— Chris Silcock, Chief Commercial Officer, Hilton Worldwide

“What we’ve done with Red Lion is allow them to sign up Expedia customers as loyalty members, and Red Lion saw a quadrupling in number of loyalty members signed up. Are we just stealing loyalty members off each other? I’m highly confident that these loyalty members are net new customers and this is extending their customer relationships. We’re allowing customers to self-select — if they want to join that service then we’re just providing that choice.”
— Dara Khosrowshahi, CEO, Expedia

5. Artificial intelligence and machine learning

While most agree that it’s early days, a number of Phocuswright speakers predicted artificial intelligence and machine learning will play a huge role in future travel search, booking and service ecospheres. Not to be confused with advanced algorithms, machine learning systems can be trained to decipher data or queries they have never seen or heard before. But one distribution legend, Paul English, is going retro with a bet on human travel agents.

“We’re using a lot of machine learning and AI techniques. It’s still very small—it’s still testing and learning. But it’s an area which we are investing in a lot because it can really help people book travel in the future and we can make that experience even better.”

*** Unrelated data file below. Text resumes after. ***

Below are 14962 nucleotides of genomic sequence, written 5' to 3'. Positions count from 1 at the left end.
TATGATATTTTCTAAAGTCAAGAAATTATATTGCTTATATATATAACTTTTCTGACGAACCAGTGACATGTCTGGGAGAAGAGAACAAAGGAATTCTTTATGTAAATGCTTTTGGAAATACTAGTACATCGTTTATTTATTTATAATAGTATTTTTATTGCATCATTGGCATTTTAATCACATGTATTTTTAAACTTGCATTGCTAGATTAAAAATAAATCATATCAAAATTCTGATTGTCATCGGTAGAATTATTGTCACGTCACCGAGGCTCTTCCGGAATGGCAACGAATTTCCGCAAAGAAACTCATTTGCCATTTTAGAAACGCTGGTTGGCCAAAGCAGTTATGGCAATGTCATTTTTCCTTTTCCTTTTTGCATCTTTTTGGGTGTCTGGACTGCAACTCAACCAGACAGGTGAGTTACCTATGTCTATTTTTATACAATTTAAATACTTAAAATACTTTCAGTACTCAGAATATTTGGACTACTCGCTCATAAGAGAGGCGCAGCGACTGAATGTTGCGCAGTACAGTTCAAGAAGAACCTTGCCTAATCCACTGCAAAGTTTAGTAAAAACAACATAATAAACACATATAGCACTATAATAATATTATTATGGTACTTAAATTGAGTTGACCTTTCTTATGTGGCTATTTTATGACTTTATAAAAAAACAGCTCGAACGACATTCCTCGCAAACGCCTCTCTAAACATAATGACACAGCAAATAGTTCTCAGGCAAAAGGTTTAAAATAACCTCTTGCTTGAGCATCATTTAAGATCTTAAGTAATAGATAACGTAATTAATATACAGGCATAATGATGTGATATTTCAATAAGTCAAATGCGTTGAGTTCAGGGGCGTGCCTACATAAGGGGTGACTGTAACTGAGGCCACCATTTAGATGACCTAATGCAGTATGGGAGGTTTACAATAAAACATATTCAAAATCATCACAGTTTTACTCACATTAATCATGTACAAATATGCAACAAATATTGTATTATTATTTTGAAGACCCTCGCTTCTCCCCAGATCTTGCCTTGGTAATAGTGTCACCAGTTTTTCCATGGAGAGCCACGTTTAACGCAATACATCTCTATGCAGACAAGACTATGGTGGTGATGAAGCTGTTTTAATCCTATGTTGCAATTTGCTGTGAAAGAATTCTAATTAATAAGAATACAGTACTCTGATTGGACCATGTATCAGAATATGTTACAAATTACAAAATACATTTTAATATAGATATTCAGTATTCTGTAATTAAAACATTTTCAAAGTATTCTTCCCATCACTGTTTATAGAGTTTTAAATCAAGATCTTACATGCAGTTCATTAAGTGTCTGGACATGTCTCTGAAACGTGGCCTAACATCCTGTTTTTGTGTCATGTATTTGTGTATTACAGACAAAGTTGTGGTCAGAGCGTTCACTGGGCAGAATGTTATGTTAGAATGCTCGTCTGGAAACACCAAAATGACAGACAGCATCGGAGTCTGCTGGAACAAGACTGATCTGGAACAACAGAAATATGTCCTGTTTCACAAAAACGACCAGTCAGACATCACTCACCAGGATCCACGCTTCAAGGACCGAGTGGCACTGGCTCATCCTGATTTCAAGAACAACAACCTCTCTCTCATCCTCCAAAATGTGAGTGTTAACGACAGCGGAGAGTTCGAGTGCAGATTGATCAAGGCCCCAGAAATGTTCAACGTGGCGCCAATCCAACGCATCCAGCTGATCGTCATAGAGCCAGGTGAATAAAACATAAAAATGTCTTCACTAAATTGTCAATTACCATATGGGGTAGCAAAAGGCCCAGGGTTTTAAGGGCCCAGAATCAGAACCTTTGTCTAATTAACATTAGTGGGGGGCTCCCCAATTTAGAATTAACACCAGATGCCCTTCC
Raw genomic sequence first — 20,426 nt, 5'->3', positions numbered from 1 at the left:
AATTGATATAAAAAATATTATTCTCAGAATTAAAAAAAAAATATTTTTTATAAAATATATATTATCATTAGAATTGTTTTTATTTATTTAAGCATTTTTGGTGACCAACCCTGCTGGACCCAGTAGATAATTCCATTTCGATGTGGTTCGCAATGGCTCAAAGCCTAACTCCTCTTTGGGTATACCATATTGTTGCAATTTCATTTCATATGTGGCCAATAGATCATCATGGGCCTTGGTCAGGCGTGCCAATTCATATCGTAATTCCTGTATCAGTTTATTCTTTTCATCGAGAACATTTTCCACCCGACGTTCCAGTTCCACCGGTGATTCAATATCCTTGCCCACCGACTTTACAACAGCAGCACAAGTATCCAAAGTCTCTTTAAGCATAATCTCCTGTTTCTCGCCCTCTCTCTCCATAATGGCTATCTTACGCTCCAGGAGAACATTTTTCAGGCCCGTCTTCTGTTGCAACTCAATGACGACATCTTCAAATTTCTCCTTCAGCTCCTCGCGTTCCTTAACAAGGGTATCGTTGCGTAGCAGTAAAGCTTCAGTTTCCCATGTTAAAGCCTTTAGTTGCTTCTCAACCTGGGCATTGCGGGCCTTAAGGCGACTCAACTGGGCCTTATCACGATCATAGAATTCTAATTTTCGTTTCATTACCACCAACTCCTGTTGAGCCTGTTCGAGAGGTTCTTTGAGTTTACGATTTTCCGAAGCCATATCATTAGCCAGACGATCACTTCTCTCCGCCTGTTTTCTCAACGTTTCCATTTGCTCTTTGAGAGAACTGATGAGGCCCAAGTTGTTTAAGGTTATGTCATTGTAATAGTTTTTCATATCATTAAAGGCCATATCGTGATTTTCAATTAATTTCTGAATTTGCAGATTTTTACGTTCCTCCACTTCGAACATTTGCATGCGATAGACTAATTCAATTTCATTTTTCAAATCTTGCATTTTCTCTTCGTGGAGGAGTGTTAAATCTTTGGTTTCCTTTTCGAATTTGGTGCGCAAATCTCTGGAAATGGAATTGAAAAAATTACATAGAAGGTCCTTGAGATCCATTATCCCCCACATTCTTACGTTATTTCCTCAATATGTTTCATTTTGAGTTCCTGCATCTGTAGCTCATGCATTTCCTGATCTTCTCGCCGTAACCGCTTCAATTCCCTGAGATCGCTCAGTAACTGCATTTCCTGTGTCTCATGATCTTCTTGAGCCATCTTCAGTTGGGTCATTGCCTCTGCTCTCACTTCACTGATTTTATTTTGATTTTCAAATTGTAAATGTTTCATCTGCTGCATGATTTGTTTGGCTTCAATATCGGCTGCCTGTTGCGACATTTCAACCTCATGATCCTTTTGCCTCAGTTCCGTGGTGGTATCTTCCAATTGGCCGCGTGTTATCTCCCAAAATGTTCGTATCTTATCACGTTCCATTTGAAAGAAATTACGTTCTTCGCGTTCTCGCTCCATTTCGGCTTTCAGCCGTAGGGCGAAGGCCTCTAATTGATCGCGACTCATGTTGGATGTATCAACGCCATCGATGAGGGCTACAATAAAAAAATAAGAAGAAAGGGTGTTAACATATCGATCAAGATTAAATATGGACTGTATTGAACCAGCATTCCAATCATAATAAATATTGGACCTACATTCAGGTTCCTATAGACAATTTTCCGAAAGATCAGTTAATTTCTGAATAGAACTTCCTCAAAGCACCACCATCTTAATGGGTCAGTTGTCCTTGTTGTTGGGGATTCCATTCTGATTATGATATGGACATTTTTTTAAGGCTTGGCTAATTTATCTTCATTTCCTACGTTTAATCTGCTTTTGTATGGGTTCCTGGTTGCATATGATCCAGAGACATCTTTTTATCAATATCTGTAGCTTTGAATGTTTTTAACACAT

— Gillian Tans, CEO,

“In the world of AI or machine learning, bigger is better. So I think five metasearch players is probably a few too many. I would hope that Kayak would be one of the consolidators; no one is going to buy us, but we might like to buy someone else. … I think there is a role for chat bots and natural language processing and we have to invest in that even though it’s a longer-term play.”
— Steve Hafner, CEO, Kayak

“Almost half of travel is still booked offline. It felt fun to look at the other half. And then frankly there are a lot of types of things that humans are better at than computers. And there are certain ways humans deliver better experiences.”
— Paul English, Founder, Lola


Jason Q. Freed, Managing Editor

Jason joined Duetto as Managing Editor in June 2015 after reporting, writing and editing hotel industry news for a decade at both print and online publications. He’s passionate about content marketing and hotel technology, which leads to unique perspectives on hotel distribution and revenue management best practices.